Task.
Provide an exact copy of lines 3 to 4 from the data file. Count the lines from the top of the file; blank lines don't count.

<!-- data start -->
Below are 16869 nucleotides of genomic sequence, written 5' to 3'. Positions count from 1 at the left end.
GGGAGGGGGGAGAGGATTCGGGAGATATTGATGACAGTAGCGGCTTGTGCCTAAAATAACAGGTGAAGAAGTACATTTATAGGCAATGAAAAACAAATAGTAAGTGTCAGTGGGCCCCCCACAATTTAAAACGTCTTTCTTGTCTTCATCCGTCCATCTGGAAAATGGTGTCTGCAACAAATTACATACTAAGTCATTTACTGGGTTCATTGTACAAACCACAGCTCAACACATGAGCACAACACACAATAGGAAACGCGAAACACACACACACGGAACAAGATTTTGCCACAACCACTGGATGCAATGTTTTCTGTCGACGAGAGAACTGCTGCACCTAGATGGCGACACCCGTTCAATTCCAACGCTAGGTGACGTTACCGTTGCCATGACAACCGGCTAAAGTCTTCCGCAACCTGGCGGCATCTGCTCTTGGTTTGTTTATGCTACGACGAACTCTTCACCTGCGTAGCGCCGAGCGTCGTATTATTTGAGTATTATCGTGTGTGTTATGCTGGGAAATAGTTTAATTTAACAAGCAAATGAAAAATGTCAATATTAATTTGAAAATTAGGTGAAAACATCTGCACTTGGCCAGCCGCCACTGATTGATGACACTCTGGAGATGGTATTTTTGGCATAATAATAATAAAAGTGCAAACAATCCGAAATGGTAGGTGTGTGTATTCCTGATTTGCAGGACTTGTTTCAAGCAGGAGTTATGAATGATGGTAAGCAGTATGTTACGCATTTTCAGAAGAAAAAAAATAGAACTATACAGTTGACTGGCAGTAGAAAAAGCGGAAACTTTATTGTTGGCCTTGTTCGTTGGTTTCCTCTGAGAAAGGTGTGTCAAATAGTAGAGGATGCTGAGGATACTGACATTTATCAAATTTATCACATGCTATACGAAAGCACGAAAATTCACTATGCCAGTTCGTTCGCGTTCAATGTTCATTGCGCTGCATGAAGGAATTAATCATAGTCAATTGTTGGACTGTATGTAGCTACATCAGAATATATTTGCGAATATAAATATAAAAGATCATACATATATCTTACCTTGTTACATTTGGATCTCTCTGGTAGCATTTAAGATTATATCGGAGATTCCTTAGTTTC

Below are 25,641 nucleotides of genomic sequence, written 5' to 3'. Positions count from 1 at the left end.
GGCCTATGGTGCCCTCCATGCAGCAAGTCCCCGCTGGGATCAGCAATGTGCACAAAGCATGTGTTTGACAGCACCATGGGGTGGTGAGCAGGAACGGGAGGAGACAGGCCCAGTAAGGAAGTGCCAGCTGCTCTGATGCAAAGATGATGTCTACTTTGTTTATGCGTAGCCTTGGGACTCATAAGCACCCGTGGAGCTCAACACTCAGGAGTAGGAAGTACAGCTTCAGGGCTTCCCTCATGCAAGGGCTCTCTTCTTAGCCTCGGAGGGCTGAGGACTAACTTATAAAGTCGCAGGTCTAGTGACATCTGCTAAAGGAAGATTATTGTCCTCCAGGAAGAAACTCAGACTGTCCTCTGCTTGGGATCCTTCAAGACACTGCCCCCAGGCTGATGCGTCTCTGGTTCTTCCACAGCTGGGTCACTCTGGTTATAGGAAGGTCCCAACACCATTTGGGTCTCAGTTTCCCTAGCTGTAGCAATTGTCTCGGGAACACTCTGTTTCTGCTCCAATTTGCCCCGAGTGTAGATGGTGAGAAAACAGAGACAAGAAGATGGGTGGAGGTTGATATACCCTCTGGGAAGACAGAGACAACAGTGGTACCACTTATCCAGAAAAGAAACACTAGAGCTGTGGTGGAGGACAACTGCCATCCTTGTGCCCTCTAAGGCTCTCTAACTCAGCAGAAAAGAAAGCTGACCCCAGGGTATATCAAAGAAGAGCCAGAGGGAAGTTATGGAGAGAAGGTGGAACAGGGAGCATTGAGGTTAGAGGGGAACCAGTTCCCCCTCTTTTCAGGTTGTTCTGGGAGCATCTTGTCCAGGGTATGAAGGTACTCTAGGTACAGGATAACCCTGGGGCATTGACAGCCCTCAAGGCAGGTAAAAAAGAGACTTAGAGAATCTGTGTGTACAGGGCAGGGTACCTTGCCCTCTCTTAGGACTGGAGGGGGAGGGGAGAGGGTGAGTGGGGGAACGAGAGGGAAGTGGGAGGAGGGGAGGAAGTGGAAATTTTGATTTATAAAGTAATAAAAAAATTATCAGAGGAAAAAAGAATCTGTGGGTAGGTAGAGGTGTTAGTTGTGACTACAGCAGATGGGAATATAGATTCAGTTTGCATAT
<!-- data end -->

Below are 25,641 nucleotides of genomic sequence, written 5' to 3'. Positions count from 1 at the left end.
GGCCTATGGTGCCCTCCATGCAGCAAGTCCCCGCTGGGATCAGCAATGTGCACAAAGCATGTGTTTGACAGCACCATGGGGTGGTGAGCAGGAACGGGAGGAGACAGGCCCAGTAAGGAAGTGCCAGCTGCTCTGATGCAAAGATGATGTCTACTTTGTTTATGCGTAGCCTTGGGACTCATAAGCACCCGTGGAGCTCAACACTCAGGAGTAGGAAGTACAGCTTCAGGGCTTCCCTCATGCAAGGGCTCTCTTCTTAGCCTCGGAGGGCTGAGGACTAACTTATAAAGTCGCAGGTCTAGTGACATCTGCTAAAGGAAGATTATTGTCCTCCAGGAAGAAACTCAGACTGTCCTCTGCTTGGGATCCTTCAAGACACTGCCCCCAGGCTGATGCGTCTCTGGTTCTTCCACAGCTGGGTCACTCTGGTTATAGGAAGGTCCCAACACCATTTGGGTCTCAGTTTCCCTAGCTGTAGCAATTGTCTCGGGAACACTCTGTTTCTGCTCCAATTTGCCCCGAGTGTAGATGGTGAGAAAACAGAGACAAGAAGATGGGTGGAGGTTGATATACCCTCTGGGAAGACAGAGACAACAGTGGTACCACTTATCCAGAAAAGAAACACTAGAGCTGTGGTGGAGGACAACTGCCATCCTTGTGCCCTCTAAGGCTCTCTAACTCAGCAGAAAAGAAAGCTGACCCCAGGGTATATCAAAGAAGAGCCAGAGGGAAGTTATGGAGAGAAGGTGGAACAGGGAGCATTGAGGTTAGAGGGGAACCAGTTCCCCCTCTTTTCAGGTTGTTCTGGGAGCATCTTGTCCAGGGTATGAAGGTACTCTAGGTACAGGATAACCCTGGGGCATTGACAGCCCTCAAGGCAGGTAAAAAAGAGACTTAGAGAATCTGTGTGTACAGGGCAGGGTACCTTGCCCTCTCTTAGGACTGGAGGGGGAGGGGAGAGGGTGAGTGGGGGAACGAGAGGGAAGTGGGAGGAGGGGAGGAAGTGGAAATTTTGATTTATAAAGTAATAAAAAAATTATCAGAGGAAAAAAGAATCTGTGGGTAGGTAGAGGTGTTAGTTGTGACTACAGCAGATGGGAATATAGATTCAGTTTGCATAT